That f*cking ‘Point B’

leaderImage by Studio AIO

I apologize if I’m not 100% fluent in English writing, since it’s not my native language, but I promise to do my best.

We’ve said it a million times; we’ve heard it even more. Life’s road is what counts, no matter where it leads you. But, up to what degree is society being truthful about this statement? We are constantly being told that we should do everything we can to reach that famous ‘point B’, that wonderful place where all our efforts will be rewarded, where we’re going to shine, where everyone will admire us, would like to be like us, and so on.

This ever-competitive attitude, based on my own personal experience, often leads to measuring the value of a person and the right of acceptance into society by how far down this ‘path to professional perfection’ is reached or the capability of being a good leader, to be superior to others, to have that ‘something’ that no one else has that apparently gives to the beholder the right to do certain things to other people that, most of the times, doesn’t benefit anyone else but him/herself.

Being seen as ‘normal’ is often looked down upon and even discriminated against. It is usually not OK to say that we’ve taken some time off work to cultivate our passions, to try to find new and alternative ways of living, to rediscover ourselves through a different perspective. It is assumed that we must spend too much time striving to achieve the perfect body, to have the perfect job, to buy the perfect house, regardless of the time invested to do so, thus leaving very little time (or no time at all) for deep thoughts, deep questions, quality time with friends and family, a good rest, quality meals, an engaging hobby, etc.

We are constantly being pressured, whether directly or indirectly, to be looking into the future, thus neglecting what’s happening here and now. This desperate calling for leadership is giving birth to brainless and heartless multi-headed monsters (since everybody has to be the ‘head of something’ these days), artificially kept alive by drinking liters of caffeine and feeding on the failures of other people. These monsters are so full of themselves that they are unable to see the emptiness of their souls. It’s almost as they voluntarily gave up their dreams and integrity for nothing more than an illusory status (call it social, professional, whatever).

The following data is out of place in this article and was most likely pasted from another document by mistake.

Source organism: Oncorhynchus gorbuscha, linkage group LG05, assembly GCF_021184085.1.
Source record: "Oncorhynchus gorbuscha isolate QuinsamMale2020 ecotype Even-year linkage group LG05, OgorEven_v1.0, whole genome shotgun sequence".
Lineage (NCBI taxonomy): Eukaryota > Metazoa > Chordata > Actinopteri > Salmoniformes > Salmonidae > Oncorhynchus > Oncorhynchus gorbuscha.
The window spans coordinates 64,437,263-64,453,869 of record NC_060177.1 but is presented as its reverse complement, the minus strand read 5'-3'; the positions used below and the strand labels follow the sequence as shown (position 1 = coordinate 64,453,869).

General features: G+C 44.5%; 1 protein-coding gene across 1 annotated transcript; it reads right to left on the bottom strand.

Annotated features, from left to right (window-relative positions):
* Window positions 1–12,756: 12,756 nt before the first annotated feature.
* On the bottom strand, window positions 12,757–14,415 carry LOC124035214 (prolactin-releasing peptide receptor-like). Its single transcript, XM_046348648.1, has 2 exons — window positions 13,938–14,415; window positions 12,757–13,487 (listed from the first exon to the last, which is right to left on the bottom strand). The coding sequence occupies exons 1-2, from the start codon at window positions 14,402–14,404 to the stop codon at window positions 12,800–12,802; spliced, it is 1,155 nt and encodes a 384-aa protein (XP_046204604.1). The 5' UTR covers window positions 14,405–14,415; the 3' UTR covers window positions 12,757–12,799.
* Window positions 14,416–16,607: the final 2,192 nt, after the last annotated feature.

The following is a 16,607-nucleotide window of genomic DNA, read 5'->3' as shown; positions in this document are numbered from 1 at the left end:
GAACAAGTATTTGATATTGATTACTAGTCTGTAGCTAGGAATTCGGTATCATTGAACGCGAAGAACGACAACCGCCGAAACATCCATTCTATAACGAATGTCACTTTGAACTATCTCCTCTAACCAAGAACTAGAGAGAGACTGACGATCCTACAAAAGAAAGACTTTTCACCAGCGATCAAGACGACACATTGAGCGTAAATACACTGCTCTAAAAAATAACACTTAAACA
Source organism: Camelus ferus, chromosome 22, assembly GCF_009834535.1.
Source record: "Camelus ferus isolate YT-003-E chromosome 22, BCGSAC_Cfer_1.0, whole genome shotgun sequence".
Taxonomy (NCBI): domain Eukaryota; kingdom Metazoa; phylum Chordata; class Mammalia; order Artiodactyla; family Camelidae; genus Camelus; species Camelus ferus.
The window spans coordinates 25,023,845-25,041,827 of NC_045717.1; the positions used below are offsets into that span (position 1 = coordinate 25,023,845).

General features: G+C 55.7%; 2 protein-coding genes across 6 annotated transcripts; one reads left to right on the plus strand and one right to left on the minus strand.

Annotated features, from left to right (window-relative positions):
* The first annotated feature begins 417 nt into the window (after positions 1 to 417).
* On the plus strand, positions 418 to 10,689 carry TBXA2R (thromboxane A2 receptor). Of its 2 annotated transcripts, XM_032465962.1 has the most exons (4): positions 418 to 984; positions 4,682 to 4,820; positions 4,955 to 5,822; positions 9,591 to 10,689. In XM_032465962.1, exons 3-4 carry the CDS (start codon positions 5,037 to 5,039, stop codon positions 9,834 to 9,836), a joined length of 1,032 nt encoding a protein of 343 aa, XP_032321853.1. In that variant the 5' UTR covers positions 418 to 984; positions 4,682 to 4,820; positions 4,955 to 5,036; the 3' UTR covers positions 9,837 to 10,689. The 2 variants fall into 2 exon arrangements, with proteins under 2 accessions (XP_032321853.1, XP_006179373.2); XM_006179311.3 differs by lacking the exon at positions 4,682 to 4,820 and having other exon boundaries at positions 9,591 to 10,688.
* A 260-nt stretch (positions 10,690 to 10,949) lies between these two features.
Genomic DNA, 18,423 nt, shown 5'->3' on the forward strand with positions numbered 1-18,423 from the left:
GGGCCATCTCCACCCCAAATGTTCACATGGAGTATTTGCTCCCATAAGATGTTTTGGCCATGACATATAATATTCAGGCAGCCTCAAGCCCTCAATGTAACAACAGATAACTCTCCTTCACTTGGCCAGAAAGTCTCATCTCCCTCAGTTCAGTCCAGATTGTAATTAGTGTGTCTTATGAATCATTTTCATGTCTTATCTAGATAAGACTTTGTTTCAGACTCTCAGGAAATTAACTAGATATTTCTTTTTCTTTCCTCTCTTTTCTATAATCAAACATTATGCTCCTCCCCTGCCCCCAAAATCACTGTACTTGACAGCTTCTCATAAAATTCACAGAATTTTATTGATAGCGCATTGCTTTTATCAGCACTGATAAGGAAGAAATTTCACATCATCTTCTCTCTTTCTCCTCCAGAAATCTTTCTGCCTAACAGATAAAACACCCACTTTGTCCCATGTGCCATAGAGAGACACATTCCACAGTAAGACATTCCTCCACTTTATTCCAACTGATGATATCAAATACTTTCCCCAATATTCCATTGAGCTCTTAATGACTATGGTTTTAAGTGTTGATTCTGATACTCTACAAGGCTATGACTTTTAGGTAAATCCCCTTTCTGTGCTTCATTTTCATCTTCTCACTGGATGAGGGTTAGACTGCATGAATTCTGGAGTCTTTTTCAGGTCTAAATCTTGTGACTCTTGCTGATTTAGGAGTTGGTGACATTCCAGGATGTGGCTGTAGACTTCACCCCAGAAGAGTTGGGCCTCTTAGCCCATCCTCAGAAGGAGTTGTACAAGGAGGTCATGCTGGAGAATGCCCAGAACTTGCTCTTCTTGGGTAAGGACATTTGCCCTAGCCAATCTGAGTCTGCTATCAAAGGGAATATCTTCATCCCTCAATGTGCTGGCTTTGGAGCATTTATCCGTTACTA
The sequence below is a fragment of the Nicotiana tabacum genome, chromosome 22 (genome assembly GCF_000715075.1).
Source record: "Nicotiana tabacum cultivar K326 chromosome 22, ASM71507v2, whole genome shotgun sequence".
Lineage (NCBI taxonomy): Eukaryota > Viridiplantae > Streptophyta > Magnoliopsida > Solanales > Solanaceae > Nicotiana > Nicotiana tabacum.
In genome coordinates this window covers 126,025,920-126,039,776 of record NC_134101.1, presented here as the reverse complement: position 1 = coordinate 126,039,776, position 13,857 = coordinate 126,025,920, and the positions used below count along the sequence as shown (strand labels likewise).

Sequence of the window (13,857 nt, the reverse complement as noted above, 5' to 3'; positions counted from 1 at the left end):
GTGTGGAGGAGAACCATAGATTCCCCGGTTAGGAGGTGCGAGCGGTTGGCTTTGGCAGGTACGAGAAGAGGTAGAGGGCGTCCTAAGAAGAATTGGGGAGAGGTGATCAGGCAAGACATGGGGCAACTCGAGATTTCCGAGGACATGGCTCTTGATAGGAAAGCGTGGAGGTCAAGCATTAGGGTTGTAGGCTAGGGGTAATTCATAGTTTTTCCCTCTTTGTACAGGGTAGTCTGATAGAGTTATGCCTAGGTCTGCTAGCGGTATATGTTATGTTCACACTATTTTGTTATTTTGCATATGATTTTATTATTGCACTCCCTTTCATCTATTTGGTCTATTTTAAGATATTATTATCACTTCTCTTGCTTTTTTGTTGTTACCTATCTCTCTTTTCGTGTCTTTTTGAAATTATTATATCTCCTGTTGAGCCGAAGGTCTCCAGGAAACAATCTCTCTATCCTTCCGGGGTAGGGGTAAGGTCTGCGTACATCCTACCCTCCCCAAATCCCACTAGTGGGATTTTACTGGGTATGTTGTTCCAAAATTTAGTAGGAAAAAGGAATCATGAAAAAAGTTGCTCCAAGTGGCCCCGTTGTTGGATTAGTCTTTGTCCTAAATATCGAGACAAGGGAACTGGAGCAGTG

I wonder, is it so bad to wish to be a butt instead of a head? 😀 . A body needs a butt as much as it needs a head. Why would a butt be perceived as something less than what it is, or its functionality being looked down on simply because it’s not at the top of the body? We’ve all experienced what constipation can do to our bodies and mind 😉 What I’m trying to say is, is it really that bad to just want to explore our own path, wherever this might lead us, without this meaning we are socially incapable of making a difference and gain ‘real’ respect within a mainstream society?

I’m neither an expert nor an avid bookworm, although I consider myself a well-educated person who has invested a considerable amount of time acquiring knowledge from good, reputable sources. I take pride in learning from human interaction, whether this means sharing thoughts through communities such as Ideapod or having tapas and wine at a bar in Barcelona, talking face to face with friends and strangers. Putting all my knowledge sources together, I’ve been able to understand that, up to a certain level, we are designed to compete and fight to reach those resources that are not easily available for everyone. Somehow that’s imprinted in our DNA, in our instinct of survival. However, given our point in human evolution, do we still have to turn against each other for our own benefit in order to survive? Or have we come to a stage in human existence where collaboration will be the gateway to the next evolutionary stage? Has the need of a one-person leader become obsolete? I would be happy to read your thoughts about it.

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